Our parents were each very musical, but our parents were also poor. So, when my older sister begged to take piano lessons the year she turned nine years old, my father was sympathetic but explained to the itinerant teacher offering them that he could not afford either the lessons or the piano for her to practice on.
The teacher offered a deal: If our mother would give her lunch on the two days she was teaching in our little town, she would not charge for my sister's lessons. And she found an elderly lady living on our street who was willing for my sister to practice an hour a day on her piano, in return for my sister's waiting on her a bit.
After my sister had been studying and practicing diligently for about a year, our parents managed to save enough money to buy a piano. It was a Kimball and I think it arrived at the freight depot about a mile south of our house, all the way from Indianapolis, Indiana. At age two, I was too young to lay down a memory of the mule-drawn wagon that brought it to our door, but I heard the story more than once down the years.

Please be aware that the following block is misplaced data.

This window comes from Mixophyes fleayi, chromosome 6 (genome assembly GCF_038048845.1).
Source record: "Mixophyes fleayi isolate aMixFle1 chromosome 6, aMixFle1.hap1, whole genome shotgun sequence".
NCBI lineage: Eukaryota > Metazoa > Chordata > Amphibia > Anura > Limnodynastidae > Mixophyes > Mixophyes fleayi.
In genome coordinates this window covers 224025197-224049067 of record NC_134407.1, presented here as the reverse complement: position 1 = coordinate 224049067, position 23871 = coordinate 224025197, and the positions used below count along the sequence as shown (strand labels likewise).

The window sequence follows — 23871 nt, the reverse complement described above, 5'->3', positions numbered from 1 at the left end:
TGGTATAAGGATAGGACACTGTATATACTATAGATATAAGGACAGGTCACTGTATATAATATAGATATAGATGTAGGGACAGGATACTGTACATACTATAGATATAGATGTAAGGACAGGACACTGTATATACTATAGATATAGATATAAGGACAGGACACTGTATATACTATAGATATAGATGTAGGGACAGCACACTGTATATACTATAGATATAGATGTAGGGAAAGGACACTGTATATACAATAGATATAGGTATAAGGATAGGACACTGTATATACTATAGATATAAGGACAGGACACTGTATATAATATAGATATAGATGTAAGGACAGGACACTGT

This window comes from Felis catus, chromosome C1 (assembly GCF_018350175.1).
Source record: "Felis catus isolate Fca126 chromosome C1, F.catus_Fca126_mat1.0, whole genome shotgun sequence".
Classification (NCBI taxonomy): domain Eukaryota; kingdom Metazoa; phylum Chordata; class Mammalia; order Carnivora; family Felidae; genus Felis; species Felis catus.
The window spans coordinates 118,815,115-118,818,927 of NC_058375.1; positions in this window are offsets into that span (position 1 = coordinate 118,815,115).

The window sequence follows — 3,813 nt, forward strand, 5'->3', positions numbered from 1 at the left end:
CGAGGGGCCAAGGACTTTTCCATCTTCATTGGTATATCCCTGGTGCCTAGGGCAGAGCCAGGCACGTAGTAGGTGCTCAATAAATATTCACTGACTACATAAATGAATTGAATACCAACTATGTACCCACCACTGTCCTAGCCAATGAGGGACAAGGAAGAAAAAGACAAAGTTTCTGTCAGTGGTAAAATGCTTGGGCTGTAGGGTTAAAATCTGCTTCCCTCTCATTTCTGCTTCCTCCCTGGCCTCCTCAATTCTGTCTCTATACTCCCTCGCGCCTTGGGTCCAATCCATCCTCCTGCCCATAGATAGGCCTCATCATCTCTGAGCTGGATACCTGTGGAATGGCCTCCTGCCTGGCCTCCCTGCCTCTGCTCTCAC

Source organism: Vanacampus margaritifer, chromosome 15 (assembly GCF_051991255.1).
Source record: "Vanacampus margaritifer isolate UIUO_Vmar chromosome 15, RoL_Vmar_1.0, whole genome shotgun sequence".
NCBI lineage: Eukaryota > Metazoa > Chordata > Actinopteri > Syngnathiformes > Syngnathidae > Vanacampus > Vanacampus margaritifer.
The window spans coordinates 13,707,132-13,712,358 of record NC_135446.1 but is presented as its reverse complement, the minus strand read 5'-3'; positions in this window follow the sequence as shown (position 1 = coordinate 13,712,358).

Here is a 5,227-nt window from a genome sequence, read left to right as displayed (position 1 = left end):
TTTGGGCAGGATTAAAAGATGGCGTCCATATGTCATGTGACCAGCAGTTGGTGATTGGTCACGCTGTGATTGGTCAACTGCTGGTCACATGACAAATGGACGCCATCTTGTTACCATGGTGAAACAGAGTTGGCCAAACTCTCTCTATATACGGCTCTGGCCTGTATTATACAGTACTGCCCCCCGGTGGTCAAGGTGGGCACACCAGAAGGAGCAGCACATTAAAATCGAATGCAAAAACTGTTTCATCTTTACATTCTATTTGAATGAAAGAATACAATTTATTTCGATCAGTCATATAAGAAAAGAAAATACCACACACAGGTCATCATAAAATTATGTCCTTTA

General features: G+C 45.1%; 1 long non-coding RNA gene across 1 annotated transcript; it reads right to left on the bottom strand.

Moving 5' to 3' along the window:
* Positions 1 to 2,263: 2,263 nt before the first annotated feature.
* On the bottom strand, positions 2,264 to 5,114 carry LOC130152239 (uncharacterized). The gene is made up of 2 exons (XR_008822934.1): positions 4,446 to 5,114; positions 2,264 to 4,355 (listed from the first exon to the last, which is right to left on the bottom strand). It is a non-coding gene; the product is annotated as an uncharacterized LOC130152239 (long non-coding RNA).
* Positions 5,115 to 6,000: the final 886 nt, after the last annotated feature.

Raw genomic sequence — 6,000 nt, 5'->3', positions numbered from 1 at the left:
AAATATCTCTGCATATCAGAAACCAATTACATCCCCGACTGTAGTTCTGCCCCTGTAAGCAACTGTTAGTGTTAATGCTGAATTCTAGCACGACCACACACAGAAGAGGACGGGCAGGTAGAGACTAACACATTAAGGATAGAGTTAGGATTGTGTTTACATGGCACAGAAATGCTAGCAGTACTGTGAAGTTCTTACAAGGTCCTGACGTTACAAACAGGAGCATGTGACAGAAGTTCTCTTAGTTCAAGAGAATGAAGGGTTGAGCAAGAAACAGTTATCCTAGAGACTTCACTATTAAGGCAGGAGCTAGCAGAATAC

Not only did my older sister become a very accomplished musician using that Kimball upright piano, but she gave all her little sisters their first lessons on it, also. It was a wonderful plaything to us all at first, and a source of delight to my parents, who would occasionally play it themselves.
The South Texas coastal climate is a very damp one, and in the rainy winter months, a low-wattage light-bulb was hung on the interior below the keyboard, to keep the keys from sticking. This eventually warped the entire soundboard behind the strings, but nevertheless the instrument was quite serviceable through all the time that I was growing up.
And the music we began to love when we were very young is still a joy to all of us in our old age. Here's my cat Thistle, who shares my 32-year-old Kawai studio grand with me every day:
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